Study: Multiracial congregations don’t promote progressive racial views

first_imgShare Email Share on Twitter Troubling questions about multiracial congregations’ potential to address racial inequality are raised by a new national study done by researchers at Baylor University, the University of Southern California and the University of Chicago.The study — “United by Faith? Race/Ethnicity, Congregational Diversity, and Explanations of Racial Inequality” — is published in the journal Sociology of Religion.“We find little evidence that multiracial congregations promote progressive racial views among attendees of any race or ethnicity,” the researchers wrote. Views of minorities in multiracial congregations contrast to those generally held by religiously affiliated blacks and Hispanics. “Whose interests are multiracial congregations serving?” asked researcher Kevin Dougherty, Ph.D., associate professor of sociology in Baylor’s College of Arts & Sciences. “We want to believe that they promote a shared, integrated identity for all. But the truth may be that many are advancing a form of Anglo-conformity instead.”The study’s focus was explanations for socioeconomic differences between blacks and whites in the United States. Previous research shows that blacks and Hispanics point to discrimination as a cause of black disadvantage, while whites often emphasize personal motivation as a cause, researchers said. But inside multiracial congregations, explanations for inequality become more similar across groups, coming to resemble the views of the whites.Although more of America’s faith communities are becoming racially and ethnically mixed, the dominant white racial frames may go unchallenged. That potentially influences minority attendees to embrace those attitudes, or multiracial congregations may attract minorities more likely to accept the attitudes in the first place.“The ongoing racial desegregation taking place in America’s congregations has many costs,” said lead author Ryon Cobbs, Ph.D., National Institute on Aging postdoctoral fellow at USC Davis School of Gerontology. “For blacks and Hispanics, affiliation with racially diverse congregations costs them a perspective on racial inequality that is distinct from their white counterparts within and outside their racially diverse congregation.”Researchers analyzed nationally representative data from General Social Surveys and National Congregations Studies, with 1,485 respondents from more than 100 denominations encompassing all major religious traditions.In a previous study, the researchers found that congregation size also impacts attitudes about racial inequality. Individuals attending very large congregations do not tend to attribute social divisions and economic gaps between blacks and whites to discrimination or lack of quality education but to some other factors. Further research is needed to determine the “why” of those differing perceptions, researchers said.Also involved in the research was doctoral candidate Samuel L. Perry of the University of Chicago’s sociology department.center_img LinkedIn Pinterest Share on Facebooklast_img read more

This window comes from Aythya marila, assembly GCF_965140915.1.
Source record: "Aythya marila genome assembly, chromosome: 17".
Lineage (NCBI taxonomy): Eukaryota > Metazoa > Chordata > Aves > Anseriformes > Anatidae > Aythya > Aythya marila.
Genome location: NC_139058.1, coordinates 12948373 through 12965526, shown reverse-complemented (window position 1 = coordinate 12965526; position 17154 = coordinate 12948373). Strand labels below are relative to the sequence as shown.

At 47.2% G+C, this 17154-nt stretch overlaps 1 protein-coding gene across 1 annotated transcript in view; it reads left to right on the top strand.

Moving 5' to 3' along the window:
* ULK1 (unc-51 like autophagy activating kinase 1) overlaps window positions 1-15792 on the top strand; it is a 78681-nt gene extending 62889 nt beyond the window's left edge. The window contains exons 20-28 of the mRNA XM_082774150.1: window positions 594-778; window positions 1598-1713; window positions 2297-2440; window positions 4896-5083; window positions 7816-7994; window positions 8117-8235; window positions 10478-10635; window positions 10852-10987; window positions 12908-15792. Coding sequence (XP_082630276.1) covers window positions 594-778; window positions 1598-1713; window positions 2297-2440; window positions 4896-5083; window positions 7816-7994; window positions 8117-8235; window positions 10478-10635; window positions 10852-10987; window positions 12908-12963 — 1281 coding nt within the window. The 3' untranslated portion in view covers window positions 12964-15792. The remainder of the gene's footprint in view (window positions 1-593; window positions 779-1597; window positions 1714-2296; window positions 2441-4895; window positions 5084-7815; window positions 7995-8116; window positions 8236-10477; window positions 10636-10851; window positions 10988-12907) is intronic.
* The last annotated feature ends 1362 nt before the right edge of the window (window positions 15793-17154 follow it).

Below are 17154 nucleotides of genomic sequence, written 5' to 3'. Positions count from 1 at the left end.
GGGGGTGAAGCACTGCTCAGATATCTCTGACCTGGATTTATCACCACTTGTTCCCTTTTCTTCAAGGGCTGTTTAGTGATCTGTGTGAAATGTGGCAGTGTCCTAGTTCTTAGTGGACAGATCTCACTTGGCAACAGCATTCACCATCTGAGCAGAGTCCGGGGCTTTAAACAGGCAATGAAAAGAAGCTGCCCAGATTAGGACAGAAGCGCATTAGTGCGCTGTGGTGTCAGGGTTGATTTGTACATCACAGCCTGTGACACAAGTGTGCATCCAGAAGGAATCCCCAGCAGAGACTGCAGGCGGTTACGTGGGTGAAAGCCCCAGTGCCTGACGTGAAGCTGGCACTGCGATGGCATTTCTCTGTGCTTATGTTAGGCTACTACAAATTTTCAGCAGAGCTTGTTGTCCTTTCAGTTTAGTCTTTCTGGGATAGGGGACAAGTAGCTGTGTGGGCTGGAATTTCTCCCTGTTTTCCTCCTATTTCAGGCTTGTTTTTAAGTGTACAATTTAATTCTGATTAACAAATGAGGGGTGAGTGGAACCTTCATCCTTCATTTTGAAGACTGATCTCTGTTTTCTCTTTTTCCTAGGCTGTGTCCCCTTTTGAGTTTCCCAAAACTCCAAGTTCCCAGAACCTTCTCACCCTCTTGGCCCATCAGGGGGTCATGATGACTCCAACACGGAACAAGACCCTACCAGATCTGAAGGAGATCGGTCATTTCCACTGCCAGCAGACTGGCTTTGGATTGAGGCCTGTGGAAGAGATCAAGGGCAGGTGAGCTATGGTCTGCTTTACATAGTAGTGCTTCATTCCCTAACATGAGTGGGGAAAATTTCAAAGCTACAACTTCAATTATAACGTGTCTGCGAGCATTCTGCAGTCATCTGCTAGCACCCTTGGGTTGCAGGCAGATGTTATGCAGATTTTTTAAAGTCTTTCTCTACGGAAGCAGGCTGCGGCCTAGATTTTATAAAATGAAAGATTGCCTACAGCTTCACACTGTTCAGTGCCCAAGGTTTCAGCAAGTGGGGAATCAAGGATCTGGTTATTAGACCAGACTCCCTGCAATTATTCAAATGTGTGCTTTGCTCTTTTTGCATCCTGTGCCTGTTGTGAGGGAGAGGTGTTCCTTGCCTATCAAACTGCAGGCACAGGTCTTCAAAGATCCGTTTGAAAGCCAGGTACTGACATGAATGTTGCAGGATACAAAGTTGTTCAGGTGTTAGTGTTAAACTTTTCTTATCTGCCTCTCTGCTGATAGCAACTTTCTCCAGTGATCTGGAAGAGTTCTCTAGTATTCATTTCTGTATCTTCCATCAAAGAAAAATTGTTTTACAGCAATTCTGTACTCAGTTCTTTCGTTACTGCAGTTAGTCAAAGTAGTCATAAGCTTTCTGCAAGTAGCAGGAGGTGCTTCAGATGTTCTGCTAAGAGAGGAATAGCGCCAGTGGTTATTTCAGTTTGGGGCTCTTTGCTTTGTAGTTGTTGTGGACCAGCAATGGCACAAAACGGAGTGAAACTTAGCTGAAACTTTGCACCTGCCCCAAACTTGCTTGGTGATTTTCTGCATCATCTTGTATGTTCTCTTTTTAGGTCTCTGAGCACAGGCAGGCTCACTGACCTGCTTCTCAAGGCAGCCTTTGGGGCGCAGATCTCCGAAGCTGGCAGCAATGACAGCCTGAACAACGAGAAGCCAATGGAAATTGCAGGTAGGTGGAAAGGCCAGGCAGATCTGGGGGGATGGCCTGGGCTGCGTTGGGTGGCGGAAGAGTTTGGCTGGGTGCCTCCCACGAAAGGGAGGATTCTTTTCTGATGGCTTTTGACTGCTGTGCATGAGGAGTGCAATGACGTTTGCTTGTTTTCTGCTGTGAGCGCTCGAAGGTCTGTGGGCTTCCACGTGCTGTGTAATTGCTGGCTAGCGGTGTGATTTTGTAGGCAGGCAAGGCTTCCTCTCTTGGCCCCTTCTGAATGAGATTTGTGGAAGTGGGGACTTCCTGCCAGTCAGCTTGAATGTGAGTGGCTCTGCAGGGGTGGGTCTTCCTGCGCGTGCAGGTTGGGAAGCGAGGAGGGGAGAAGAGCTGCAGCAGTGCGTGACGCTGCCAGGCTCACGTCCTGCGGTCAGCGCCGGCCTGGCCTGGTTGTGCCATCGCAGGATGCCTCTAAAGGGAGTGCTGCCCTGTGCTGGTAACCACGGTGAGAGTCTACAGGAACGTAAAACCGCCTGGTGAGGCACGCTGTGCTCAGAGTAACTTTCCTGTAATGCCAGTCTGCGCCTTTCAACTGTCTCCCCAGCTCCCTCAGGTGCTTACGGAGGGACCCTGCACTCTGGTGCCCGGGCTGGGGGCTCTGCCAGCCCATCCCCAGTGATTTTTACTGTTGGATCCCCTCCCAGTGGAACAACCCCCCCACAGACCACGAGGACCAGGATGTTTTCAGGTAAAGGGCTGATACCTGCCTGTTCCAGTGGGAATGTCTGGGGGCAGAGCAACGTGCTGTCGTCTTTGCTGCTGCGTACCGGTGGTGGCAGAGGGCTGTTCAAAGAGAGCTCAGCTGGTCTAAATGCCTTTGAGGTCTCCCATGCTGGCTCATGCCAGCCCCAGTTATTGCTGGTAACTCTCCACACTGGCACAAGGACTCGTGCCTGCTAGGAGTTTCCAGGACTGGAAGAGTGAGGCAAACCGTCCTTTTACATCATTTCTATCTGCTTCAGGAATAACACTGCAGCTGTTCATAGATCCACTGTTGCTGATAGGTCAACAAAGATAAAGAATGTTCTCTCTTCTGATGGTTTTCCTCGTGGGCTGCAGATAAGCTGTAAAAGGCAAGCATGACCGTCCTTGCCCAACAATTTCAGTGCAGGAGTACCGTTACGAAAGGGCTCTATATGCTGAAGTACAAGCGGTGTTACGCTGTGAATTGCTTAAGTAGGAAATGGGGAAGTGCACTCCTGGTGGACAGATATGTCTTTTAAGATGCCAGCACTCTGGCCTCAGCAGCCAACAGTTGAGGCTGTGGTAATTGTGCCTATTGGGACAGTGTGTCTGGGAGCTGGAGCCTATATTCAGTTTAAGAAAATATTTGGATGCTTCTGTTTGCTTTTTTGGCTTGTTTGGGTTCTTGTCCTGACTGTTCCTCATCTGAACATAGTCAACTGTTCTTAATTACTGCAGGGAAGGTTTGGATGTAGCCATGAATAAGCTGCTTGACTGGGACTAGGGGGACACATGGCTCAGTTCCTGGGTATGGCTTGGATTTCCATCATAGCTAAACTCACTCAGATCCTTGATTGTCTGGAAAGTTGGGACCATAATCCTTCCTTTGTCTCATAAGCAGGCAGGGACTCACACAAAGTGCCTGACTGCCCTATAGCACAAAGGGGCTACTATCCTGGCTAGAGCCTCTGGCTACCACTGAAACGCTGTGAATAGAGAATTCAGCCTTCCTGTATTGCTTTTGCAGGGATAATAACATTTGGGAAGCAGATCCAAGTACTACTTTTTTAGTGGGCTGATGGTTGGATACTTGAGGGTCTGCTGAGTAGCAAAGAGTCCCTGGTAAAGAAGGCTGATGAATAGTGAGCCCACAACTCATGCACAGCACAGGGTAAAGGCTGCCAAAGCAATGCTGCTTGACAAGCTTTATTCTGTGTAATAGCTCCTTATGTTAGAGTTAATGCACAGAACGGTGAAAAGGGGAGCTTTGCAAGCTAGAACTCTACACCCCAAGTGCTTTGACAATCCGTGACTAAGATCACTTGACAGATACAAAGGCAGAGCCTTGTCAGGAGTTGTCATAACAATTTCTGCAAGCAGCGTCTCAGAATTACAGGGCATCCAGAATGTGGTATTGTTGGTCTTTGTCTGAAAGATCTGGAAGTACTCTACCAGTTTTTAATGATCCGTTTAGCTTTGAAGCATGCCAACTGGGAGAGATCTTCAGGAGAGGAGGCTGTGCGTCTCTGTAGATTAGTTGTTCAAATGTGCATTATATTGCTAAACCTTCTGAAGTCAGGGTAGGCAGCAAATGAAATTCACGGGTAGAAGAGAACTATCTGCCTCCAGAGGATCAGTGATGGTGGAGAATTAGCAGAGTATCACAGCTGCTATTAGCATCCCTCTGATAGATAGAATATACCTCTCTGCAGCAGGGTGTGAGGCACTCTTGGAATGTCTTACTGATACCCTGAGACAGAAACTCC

Merrill Lynch warns of meltdown in Ireland

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Living on a prayer

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Sentencing In Deportation Case Reveals Prior Rape Crime